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March 2011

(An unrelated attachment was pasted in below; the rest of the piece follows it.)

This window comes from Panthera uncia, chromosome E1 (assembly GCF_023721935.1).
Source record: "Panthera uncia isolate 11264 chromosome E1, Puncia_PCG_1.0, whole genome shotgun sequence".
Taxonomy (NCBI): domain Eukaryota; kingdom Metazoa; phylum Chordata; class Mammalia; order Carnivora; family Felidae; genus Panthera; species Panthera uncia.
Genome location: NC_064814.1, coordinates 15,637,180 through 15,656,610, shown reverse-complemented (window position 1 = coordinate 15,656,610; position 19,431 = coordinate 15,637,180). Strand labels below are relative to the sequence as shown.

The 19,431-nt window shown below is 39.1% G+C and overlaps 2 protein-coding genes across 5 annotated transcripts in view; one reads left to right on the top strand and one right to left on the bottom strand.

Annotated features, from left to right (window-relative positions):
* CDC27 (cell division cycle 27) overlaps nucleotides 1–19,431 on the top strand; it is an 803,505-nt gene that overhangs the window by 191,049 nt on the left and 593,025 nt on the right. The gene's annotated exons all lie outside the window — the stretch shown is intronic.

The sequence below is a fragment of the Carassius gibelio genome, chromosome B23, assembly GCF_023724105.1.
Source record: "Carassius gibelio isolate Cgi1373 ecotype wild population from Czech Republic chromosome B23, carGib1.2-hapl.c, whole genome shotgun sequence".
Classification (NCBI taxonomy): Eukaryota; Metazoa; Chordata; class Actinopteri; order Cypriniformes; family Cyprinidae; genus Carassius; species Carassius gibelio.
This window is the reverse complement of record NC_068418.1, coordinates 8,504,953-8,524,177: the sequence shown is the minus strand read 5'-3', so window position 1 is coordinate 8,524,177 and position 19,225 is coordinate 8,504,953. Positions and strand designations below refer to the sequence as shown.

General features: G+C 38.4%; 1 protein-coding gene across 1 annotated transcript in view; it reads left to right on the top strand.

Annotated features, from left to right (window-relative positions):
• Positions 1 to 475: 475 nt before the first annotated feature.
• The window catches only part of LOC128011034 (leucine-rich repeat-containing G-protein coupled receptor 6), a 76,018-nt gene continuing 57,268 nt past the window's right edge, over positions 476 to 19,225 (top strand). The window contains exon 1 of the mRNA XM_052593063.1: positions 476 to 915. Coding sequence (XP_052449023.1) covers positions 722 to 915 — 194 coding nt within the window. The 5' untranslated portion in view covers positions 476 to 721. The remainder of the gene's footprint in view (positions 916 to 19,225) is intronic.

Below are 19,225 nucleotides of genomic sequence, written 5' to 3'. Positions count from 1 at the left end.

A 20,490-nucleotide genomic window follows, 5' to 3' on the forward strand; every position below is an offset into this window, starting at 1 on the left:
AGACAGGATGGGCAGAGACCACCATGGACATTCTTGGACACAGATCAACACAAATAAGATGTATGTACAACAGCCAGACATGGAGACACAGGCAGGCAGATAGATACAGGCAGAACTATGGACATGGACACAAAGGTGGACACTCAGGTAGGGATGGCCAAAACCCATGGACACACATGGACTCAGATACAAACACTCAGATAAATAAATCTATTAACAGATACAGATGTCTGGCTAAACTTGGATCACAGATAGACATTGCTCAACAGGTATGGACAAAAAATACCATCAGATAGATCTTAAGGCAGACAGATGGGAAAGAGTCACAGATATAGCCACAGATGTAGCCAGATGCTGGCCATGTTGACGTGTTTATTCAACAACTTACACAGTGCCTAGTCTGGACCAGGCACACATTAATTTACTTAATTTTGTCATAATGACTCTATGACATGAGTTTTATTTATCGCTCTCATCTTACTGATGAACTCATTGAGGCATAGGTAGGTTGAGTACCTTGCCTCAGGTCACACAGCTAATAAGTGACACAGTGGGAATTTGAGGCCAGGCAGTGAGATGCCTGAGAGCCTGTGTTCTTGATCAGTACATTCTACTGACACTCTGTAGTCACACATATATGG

Between the late 1940s and mid-1960s, American organized labor emerged among the most enthusiastic supporters of the military-industrial complex. This study examines that emerging relationship, focusing on the efforts of a group of unionists to mold defense spending into a vehicle for promoting employment and addressing social and economic problems. During the Korean War, labor representatives drafted, lobbied for, and helped administration Defense Manpower Policy #4, a policy channeling defense spending to areas suffering high rates of unemployment. With the advent of the Eisenhower administration, preferential policies fell by the wayside, but organized labor continued to press, with some success for defense spending as a general antidote to economic downturns. Late in the 1950s, the Construction Trades Department of Congress of Industrial Organizations and the American Federation of Labor (AFL-CIO), reacting to double-digit unemployment in their ranks, became an active promoter of fallout shelter construction. Despite some initial success in reimplementing preferential policies during the early months of the Kennedy administration, organized labor's defense agenda quickly ran afoul of Secretary of Defense Robert S. McNamara's plans to systematize and rationalize the defense sector. In the end, resistance from military and business leaders greatly impeded labor's progress. At the very least, however, labor's defense agenda reflects a larger social vision and also suggests the very real attraction to many unionists of the military-industrial complex, a malleable economic realm, open to political influence and somewhat removed from the harsh forces of the market.


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